“So there’s never a question of who was near this equipment. We know that the machines are never connected to the internet,” she continued. “Any time data is removed from one machine, a brand new thumb drive is used. We source those thumb drives, so that we know they’re coming from a reliable place. And none of those things were in place.”
Despite Hobbs’ legal battle to secure a modicum of transparency over the firm’s machinations, CNN was unable to access a mysterious laboratory in Montana storing the data.
“Additionally, we documented in the last couple of days that while they were moving a pallet of equipment, it was actually tipped over and a bunch of it was damaged,” Hobbs said. “So they’re not even taking their custodial responsibilities seriously.”
Distressingly for Hobbs, other Donald Trump-loyalist state lawmakers—including in Pennsylvania—have been following the Cyber Ninjas’ model with plans for similar so-called “forensic audits.”
On the ground in Arizona, a CNN reporter cornered the state’s Senate President Karen Fann (R), who told the network: ‘This will be the basis of a gold standard.”
Reflecting upon that interview, Hobbs shot back: “There’s nothing ‘gold’ or ‘standard’ about what is happening here.”
“We Need Federal Protection”
So-called “forensic audits” and conspiracy theories are not the only threats to the ballot Hobbs identified.
A day before the interview with Hobbs, the Supreme Court ruled against her in the case of Brnovich v. Democratic National Committee, in a decision that has been called the biggest gutting of the Voting Rights Act since Shelby County v. Holder eight years ago.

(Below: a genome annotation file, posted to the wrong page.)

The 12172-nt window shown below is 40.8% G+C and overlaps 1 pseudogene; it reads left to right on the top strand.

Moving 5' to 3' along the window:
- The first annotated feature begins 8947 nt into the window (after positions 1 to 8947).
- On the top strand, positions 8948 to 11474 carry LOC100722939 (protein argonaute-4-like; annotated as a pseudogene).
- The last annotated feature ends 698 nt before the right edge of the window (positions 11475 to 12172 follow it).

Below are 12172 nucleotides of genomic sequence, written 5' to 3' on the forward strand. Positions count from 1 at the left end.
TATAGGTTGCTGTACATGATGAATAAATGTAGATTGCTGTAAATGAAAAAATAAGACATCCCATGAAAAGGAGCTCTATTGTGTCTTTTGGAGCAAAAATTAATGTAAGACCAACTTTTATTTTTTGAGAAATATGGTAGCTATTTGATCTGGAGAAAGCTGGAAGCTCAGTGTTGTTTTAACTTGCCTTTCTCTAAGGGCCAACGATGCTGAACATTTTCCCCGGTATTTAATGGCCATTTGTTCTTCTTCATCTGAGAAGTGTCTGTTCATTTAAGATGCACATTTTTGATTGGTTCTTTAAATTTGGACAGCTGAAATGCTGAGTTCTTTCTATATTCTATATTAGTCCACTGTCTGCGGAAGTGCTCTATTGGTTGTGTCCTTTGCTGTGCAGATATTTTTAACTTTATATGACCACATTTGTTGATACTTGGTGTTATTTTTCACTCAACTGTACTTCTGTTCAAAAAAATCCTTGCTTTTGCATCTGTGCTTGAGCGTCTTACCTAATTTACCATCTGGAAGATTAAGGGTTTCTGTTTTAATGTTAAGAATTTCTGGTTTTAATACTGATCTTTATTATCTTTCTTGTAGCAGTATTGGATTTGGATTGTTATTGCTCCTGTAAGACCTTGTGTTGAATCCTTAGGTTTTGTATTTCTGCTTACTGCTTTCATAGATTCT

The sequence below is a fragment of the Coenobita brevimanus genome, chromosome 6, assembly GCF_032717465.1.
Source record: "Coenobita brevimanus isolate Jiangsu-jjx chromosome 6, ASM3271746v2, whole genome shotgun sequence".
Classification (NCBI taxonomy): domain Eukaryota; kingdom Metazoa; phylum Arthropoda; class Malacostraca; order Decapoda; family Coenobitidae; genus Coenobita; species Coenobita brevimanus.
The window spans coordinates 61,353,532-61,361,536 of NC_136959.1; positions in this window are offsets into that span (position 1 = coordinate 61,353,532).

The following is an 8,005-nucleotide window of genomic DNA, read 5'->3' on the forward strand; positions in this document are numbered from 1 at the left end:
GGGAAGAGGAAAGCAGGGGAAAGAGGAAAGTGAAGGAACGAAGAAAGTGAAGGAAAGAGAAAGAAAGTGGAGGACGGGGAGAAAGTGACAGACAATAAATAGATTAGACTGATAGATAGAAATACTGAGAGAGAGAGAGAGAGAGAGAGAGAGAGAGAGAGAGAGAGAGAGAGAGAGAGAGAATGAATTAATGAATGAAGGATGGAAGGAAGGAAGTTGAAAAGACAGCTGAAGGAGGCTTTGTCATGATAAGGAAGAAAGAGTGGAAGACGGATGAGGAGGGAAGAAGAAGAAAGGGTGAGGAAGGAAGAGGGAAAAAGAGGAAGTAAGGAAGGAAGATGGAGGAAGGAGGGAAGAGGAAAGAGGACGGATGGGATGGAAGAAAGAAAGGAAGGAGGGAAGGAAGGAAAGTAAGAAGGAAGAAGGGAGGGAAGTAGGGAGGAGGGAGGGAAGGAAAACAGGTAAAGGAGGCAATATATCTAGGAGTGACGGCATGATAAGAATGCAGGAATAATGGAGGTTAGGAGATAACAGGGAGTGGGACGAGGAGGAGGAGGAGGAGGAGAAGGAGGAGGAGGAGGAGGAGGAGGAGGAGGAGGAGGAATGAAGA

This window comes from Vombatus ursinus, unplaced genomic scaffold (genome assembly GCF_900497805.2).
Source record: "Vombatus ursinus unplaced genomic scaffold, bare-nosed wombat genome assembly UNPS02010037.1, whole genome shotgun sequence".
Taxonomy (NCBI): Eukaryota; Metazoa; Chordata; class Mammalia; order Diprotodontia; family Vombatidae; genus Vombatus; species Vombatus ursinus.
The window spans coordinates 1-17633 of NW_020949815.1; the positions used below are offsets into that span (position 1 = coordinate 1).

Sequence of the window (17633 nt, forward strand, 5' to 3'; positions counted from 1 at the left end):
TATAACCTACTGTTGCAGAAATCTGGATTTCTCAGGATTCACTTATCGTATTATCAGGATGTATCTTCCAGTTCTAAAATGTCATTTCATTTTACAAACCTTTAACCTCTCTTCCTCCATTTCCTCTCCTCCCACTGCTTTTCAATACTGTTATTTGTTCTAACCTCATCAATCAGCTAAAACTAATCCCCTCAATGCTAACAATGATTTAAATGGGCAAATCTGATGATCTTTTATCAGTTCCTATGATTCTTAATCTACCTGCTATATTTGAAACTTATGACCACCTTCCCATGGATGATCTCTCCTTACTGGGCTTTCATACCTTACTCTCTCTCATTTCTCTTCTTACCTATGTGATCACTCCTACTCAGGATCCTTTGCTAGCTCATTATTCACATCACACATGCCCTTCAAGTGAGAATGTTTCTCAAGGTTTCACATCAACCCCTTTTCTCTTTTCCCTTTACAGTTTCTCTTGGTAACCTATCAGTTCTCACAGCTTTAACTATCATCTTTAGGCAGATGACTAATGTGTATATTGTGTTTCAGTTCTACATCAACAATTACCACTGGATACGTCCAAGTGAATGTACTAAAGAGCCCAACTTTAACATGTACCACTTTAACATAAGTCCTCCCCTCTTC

“Of course, I’m very disappointed, and I think that biggest thing is that this really underscores the need for federal legislation to protect the freedom to vote for every American,” Hobbs said of the ruling.
In Brnovich, Hobbs was challenging a pair of voting restrictions passed by Arizona Republicans. One of them allowed ballots cast at the wrong precinct to be discarded, and the other banned the practice of ballot collection, labeled “ballot harvesting” by its critics.
“What this decision does is make it harder for people who are getting these additional barriers put in front of them to challenge those barriers and court and so we need federal protection for Americans to be able to continue to have access to the ballot,” Hobbs said.
In the lead opinion, Justice Samuel Alito described the prevention of fraud as a “legitimate state interest” in passing the law, and Justice Elena Kagan noted those hypothetical concerns have justified racially motivated attacks on ballot access, like the poll tax.
Emphasizing that the Brnovich battle heated up well before the 2020 presidential election, Hobbs pushed back against those who characterize the decision as a win for ballot integrity.
“They’re going to tout this as a win for election integrity, and that is just absolutely not the case,” Hobbs said. “These laws are unnecessary, and there was nothing. They weren’t doing anything to prevent any kind of fraud. And they just erect unnecessary barriers between voters and the ballot.”
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(Screenshot from Zoom interview)